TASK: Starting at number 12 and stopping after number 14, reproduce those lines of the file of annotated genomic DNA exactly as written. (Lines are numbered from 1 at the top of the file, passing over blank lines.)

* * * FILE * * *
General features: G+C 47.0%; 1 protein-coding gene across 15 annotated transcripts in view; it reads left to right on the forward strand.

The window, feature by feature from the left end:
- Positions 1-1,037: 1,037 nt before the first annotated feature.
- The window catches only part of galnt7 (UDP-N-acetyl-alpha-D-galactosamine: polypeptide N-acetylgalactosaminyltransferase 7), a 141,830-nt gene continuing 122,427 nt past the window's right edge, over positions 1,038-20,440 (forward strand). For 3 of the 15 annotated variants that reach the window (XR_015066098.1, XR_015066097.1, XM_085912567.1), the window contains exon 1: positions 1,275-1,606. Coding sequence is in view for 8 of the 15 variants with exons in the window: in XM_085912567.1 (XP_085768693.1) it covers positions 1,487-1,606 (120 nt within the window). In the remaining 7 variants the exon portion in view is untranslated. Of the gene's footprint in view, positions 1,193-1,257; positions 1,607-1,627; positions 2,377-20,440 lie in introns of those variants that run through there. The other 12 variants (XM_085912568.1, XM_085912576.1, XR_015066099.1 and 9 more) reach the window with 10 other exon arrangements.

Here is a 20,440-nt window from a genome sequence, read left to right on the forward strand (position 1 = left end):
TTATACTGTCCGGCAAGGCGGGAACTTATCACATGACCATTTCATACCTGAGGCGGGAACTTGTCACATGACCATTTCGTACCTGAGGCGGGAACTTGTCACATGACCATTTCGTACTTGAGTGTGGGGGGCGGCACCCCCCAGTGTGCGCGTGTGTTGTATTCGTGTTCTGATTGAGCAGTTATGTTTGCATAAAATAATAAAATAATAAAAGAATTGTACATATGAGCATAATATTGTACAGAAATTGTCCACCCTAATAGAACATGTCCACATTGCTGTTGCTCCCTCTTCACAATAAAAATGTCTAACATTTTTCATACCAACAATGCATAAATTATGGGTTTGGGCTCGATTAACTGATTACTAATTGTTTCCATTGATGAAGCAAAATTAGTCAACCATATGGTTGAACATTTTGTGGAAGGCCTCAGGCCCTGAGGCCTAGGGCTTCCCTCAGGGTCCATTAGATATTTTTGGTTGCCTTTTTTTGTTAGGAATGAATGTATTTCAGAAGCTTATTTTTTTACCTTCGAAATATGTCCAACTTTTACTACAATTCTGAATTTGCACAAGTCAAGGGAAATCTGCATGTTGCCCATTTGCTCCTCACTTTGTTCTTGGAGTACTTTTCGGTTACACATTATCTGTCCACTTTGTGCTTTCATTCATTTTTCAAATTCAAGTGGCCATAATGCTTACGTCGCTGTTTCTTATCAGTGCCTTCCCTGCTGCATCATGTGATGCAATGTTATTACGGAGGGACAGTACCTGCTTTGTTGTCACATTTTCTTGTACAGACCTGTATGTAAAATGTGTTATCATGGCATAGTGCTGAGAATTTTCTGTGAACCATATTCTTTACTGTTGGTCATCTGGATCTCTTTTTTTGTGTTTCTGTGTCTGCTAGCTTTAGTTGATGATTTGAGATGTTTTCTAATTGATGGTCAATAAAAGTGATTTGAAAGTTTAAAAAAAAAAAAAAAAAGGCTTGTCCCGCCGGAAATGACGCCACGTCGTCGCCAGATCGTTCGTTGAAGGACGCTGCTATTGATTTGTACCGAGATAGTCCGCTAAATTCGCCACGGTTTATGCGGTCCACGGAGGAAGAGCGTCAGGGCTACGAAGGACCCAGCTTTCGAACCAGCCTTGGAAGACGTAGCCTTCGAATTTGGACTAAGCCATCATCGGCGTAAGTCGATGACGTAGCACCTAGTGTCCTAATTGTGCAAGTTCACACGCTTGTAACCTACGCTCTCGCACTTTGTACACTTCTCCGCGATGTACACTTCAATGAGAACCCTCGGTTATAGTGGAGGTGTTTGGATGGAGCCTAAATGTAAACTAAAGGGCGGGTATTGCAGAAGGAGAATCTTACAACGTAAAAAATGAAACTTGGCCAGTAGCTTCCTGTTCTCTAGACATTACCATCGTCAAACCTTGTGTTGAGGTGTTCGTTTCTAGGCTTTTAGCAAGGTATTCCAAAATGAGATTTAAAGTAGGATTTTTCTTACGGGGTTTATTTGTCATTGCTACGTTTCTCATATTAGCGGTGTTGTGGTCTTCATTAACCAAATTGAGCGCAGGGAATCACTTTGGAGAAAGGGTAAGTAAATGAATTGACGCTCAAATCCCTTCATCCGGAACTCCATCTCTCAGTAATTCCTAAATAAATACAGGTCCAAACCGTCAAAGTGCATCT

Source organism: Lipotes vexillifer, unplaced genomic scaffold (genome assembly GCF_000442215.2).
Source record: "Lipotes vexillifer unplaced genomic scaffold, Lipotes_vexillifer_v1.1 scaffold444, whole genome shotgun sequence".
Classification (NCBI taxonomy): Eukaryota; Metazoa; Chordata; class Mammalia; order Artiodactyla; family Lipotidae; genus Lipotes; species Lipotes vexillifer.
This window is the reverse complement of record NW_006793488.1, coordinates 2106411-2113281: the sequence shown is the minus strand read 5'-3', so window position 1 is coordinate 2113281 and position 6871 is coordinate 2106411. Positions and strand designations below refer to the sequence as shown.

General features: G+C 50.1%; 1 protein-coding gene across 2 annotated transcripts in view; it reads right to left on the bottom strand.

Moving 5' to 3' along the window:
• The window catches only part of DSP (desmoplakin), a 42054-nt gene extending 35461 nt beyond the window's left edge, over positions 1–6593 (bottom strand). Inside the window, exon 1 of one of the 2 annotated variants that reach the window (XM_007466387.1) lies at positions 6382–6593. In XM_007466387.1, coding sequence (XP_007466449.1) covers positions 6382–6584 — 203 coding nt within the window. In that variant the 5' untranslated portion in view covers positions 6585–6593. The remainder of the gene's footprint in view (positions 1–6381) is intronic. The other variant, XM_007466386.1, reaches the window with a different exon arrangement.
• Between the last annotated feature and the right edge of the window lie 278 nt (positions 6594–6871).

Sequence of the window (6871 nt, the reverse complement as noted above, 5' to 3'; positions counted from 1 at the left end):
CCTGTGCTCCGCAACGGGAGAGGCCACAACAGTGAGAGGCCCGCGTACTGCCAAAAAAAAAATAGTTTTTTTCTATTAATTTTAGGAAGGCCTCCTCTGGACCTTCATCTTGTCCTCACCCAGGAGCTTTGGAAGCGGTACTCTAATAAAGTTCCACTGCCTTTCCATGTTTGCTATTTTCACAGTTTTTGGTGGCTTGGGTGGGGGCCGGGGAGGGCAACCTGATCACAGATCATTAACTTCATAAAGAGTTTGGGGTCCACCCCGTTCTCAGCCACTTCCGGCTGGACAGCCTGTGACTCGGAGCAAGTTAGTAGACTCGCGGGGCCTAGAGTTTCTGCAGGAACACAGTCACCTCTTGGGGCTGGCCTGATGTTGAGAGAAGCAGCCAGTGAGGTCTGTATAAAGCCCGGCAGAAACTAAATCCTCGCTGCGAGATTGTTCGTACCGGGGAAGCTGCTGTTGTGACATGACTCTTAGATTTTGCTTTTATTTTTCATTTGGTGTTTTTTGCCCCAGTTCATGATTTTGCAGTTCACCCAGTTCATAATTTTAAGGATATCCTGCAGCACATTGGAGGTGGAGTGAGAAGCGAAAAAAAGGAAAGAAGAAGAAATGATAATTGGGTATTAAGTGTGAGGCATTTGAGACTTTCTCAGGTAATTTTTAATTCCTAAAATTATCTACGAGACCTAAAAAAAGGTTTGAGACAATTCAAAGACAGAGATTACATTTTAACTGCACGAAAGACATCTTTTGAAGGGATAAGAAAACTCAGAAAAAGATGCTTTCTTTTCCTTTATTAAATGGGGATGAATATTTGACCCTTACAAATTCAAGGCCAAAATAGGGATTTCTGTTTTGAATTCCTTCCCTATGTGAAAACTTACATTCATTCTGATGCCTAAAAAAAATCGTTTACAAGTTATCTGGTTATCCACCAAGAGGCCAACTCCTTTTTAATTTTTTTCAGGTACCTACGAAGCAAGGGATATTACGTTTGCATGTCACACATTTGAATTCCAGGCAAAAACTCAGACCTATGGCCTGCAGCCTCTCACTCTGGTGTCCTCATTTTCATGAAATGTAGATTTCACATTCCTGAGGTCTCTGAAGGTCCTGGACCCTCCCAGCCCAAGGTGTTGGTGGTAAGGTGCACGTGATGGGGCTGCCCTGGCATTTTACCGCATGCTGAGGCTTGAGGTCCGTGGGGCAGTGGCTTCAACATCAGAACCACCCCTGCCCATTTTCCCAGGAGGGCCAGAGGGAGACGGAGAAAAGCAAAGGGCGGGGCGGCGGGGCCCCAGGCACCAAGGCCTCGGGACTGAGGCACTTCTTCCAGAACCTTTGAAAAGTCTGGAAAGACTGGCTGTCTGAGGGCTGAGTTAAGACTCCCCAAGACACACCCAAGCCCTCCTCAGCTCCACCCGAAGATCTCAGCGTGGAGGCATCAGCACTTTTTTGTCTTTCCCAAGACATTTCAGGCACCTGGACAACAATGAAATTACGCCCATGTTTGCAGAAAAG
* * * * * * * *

Moving 5' to 3' along the window:
• The window catches only part of DSP (desmoplakin), a 42054-nt gene extending 35461 nt beyond the window's left edge, over positions 1–6593 (bottom strand). Inside the window, exon 1 of one of the 2 annotated variants that reach the window (XM_007466387.1) lies at positions 6382–6593. In XM_007466387.1, coding sequence (XP_007466449.1) covers positions 6382–6584 — 203 coding nt within the window. In that variant the 5' untranslated portion in view covers positions 6585–6593. The remainder of the gene's footprint in view (positions 1–6381) is intronic. The other variant, XM_007466386.1, reaches the window with a different exon arrangement.
• Between the last annotated feature and the right edge of the window lie 278 nt (positions 6594–6871).